On June 16, 2019, the National Assembly of Quebec passed Bill 21 into law. Critics contend that the legislation interferes with the ability of individuals to practice their faith and places members of some faith communities in the untenable position of having to choose between their faith and employment.
Does Bill 21 promote equality or does it provide government sanction to discrimination? Does secularism require prohibiting individuals from wearing religious symbols or should the separation of church and state consider matters of greater substance? What will be gained as a result of Bill 21 and what will be lost? What does Bill 21 mean for Quebec, and for Canada.
What do you think? The CRRF invites you to share your opinion with our readers. We are accepting short op-ed length submissions (800 – 1500 words) that examine the content, implications and impact of Bill 21. Submissions will be edited for grammar and for length, and must conform with the mission of the CRRF, "to facilitate throughout Canada the development, sharing and application of knowledge and expertise in order to contribute to the elimination of racism and all forms of racial discrimination in Canadian society.”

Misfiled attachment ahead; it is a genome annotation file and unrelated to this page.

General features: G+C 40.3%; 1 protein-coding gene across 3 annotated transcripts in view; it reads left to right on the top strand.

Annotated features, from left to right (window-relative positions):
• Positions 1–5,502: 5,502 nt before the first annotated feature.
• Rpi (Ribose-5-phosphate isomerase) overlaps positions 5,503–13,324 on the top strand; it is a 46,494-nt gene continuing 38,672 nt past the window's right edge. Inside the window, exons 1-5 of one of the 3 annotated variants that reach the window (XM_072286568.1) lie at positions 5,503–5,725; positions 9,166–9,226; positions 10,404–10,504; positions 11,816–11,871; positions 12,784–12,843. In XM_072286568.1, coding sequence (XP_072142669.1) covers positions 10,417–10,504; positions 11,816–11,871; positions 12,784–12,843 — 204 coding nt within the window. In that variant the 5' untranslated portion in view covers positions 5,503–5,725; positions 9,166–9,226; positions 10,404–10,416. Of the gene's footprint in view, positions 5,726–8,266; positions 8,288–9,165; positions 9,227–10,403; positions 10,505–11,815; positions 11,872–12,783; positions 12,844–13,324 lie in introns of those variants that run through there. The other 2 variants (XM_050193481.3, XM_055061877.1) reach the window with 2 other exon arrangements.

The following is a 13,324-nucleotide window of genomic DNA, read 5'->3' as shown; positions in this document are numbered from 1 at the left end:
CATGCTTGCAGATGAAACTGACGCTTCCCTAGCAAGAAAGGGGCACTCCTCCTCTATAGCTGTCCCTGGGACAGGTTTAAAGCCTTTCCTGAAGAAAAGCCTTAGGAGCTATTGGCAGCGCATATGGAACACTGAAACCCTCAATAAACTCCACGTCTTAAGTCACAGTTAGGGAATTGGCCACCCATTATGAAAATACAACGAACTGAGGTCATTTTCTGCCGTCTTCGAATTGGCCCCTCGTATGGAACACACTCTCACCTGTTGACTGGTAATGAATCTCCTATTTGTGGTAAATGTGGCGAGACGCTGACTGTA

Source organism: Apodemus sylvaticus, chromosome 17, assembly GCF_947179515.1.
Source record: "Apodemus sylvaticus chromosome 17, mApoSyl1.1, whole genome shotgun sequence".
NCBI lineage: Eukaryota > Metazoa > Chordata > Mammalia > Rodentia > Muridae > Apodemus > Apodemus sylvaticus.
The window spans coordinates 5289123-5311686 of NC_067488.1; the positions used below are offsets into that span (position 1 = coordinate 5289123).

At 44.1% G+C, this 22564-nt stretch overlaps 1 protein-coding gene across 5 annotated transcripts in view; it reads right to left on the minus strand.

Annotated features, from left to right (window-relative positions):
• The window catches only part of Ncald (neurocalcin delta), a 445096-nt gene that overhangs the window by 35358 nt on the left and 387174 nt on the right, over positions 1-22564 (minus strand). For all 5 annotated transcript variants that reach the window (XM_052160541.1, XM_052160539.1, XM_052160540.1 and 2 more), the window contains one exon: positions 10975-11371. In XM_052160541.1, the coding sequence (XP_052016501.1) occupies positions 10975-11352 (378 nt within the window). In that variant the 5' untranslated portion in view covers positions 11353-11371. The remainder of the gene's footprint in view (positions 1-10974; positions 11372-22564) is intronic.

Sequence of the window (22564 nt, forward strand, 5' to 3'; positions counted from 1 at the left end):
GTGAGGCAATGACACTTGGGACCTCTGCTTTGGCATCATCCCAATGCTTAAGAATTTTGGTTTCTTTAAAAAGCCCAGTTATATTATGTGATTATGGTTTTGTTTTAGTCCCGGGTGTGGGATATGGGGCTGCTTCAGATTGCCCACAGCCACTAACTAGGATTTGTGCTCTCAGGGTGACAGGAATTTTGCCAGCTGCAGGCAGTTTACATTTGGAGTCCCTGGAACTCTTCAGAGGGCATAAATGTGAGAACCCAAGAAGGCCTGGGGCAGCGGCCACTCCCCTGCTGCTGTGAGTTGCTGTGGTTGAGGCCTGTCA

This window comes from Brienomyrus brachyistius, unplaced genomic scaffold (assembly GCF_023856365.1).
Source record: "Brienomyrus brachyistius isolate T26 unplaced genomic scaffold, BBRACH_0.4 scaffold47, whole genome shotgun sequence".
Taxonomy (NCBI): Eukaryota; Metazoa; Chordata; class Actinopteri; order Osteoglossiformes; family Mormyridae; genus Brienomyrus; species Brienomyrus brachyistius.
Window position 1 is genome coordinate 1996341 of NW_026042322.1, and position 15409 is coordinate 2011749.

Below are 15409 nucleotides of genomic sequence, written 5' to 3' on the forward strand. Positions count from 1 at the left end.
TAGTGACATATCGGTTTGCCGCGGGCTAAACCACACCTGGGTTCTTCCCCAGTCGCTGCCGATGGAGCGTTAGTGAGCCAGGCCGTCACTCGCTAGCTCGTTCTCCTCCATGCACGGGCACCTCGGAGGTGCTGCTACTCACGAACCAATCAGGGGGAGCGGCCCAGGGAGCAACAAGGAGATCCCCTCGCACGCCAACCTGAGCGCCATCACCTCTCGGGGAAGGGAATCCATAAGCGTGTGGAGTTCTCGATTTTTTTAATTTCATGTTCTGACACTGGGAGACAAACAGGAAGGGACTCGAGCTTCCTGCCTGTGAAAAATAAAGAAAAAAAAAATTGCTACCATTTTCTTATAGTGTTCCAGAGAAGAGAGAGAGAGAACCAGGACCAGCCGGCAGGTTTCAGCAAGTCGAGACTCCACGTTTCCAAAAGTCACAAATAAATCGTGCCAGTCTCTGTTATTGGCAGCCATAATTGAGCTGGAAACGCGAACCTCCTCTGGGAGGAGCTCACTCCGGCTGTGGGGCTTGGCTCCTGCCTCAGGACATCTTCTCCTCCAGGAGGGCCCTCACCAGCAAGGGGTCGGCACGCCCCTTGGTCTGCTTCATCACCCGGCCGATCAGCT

Articles published elsewhere may also be submitted so long as permissions have been received. We will accept articles written before or after the passing of Bill 21 (June 16, 2019).
The CRRF will share your opinions through social media and on our website here. We also invite academics and researchers to submit longer articles for inclusion in Directions, the CRRF’s online journal. The Call for Papers may be found here.
To submit or for further inquiries, please contact:
Research, Resource, and Records Librarian